26. Jamie says:

    Thank you for this article.
    I`m a LabX owner & I`m sick and tired of the Media & Political attacks on these dogs & their owners.

  27. Poppy says:

    I’ve never personally owned a ‘pit bull’ type – not that I wouldn’t, I just tend to lean towards herding breeds (likely because I was raised on a farm with them!). However, I’ve met several and haven’t met a mean one. In fact, some of the nicest and most docile dogs I’ve been around have been pit mixes.

    Obviously it’s a complicated issue. Breed is important, and therefore people should do research before they purchase or adopt any breed, to be sure they are truly the right home for whatever the breed requires. However, with all the backyard breeding and less people using dogs for their original purpose (and as such, breeding for their original purpose)the waters become more muddy as far as breed-specific traits.

    What some refuse to understand is that there are different types of aggression. Human aggression, dog aggression, high prey drive, and fear aggression are all different things. ANY dog could suffer from them. The way the dog is raised is relevant, but so is the genetics of the dog. I had a Sheltie that was fear aggressive; she was a puppy mill dog and raised with love and kindness but she was just wired wrong. Any dog has that potential.

    Instead of persecuting based on breed, people need to be educated in general. They need to learn about the breed they are interested in, but they also need to learn about temperament. They need to know how to pick a GOOD breeder, or if they are getting a shelter dog, they need to learn how to evaluate temperament (or have some help doing so) and then be prepared to deal with whatever comes along.

  28. Jill says:

    Thanks Josh and everyone. As an educated, well-read individual who is also involved in rescue (all-breed including many pit bulls and pit mixes, as well as dogs who are wrongly labelled pit mix) I am floored at the blatant ignorance in a Time magazine piece. If this was just some hack posting on their own blog, well I’d say there are ignorant people out there. But this is Time magazine. I used to imagine that they wouldn’t publish anything that wasn’t based on some facts and research. This is one person’s opinion presented as fact, the most dangerous kind of misinformation.

  29. […] And this awesome response. […]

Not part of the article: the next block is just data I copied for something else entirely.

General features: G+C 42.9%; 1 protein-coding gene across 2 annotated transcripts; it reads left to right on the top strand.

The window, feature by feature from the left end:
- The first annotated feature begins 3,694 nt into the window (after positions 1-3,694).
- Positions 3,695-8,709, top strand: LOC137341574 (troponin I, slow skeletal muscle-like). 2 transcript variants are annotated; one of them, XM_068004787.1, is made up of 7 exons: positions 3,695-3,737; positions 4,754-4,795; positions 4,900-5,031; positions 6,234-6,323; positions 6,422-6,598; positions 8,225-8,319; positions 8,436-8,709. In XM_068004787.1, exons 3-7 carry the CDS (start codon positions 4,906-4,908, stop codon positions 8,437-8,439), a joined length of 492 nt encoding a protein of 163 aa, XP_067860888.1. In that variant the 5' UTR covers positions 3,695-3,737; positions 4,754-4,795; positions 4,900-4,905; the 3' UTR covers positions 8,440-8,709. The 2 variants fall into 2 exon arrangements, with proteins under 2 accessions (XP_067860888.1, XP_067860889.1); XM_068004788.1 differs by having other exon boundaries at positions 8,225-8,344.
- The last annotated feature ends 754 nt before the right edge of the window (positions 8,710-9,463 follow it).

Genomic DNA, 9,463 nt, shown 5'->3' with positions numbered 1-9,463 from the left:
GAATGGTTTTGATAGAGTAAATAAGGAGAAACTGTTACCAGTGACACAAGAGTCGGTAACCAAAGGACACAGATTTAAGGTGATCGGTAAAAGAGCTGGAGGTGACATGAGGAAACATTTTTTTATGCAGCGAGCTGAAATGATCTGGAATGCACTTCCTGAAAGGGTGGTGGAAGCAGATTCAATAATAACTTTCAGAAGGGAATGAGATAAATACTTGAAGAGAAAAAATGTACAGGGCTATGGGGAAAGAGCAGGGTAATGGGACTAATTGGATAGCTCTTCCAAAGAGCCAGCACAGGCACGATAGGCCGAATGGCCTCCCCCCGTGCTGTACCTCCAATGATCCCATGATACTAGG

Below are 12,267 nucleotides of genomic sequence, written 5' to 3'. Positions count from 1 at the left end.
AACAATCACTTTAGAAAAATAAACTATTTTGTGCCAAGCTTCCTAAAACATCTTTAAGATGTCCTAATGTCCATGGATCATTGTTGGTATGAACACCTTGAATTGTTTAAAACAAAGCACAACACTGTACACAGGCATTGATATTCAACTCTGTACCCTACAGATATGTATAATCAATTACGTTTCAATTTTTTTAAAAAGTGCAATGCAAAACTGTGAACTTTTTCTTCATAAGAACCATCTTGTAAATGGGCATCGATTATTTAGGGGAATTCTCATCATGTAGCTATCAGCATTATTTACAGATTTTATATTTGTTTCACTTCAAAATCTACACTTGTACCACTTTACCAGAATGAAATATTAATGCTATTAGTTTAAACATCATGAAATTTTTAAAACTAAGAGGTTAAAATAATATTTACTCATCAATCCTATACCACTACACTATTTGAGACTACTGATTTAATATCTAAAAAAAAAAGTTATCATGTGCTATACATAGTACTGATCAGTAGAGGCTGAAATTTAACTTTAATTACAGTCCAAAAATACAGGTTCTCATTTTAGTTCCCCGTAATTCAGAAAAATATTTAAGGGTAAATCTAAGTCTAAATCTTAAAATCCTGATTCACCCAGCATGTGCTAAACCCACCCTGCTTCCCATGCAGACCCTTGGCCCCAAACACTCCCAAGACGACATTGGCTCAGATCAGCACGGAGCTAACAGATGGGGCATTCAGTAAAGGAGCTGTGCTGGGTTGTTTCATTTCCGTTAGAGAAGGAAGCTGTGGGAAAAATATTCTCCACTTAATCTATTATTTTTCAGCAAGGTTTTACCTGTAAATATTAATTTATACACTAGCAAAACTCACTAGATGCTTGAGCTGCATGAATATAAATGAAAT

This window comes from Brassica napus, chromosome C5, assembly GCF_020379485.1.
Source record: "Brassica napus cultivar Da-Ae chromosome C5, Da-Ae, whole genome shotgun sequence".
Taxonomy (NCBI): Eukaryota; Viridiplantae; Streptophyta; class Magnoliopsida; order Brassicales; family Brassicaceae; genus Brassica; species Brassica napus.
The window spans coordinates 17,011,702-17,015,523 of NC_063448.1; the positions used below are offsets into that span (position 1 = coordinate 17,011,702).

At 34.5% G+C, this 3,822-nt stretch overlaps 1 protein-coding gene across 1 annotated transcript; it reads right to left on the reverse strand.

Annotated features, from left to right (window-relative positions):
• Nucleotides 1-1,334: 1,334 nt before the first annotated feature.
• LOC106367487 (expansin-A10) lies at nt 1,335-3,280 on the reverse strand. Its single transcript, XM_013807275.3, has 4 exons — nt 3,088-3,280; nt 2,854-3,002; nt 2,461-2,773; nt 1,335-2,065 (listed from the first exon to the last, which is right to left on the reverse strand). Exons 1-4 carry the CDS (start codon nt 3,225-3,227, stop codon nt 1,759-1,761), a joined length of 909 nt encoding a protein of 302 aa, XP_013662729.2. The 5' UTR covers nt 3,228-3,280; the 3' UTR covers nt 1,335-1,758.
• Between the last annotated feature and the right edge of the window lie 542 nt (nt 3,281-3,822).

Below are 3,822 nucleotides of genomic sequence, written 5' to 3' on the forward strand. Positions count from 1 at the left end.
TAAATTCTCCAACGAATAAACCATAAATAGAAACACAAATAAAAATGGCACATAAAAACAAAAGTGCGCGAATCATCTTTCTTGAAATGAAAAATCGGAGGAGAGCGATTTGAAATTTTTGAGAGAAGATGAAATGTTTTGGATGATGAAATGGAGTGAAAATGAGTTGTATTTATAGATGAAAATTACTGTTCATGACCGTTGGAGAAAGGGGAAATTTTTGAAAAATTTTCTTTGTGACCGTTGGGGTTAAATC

30. Hugh says:

    Great job.

  31. […] I won’t link to Time Magazine’s offensive, biased, and badly reported article about pit bulls, but instead offer this rebuttal. […]

  32. Alex says:

    I understand why the ‘dangerous breeds’ list has been created, that particular breed of dog has done some serious damage to other dogs and people – but has anyone noticed how they are all big dogs? No one ever mentions all the little dogs that bite and have done harm (ie, jack russells, Yorkies, chihuahuas), so although the harm they cause may not take a life, it still hurts, scars and makes lots of people scared of dogs. Please don’t get me wrong, I’m not against any breed of dog, I feel that the dog is just a reflection of its owner! I hate stereotyping and wish some people would think outside the box a little before they go shouting their mouth off about something they think they “know”.

  33. Karina says:

    I think these consistent fear inducing news reports actually serve to exasperate the problem of dog attacks. Dogs need to be socialized with people to ensure good temperament, however, thanks to such articles, this is becoming increasingly more difficult. Many people are now petrified by any large, especially ‘bull’ type dog. I find on nearly every lead walk with my 12yr old, arthritic Rottie, people crossing the road to avoid him, mothers grabbing their children to drag them away and I’m so sick and tired of hearing ‘is he going to eat me for dinner, ha ha’. He’s been kicked in the face by a man who was on his mobile, didn’t see me coming and walked straight into him. He kicked my dog in panic. The most disturbing is the large number of very young children I see that will have full blown panic attacks, screaming and crying in absolute terror just at the mere sight of a large dog. It’s obvious this behaviour has been learnt from the parents. When any dog consistently has such negative encounters around people and children, it is only a matter of time before the dog learns to be fearful himself and fearful dogs will bite.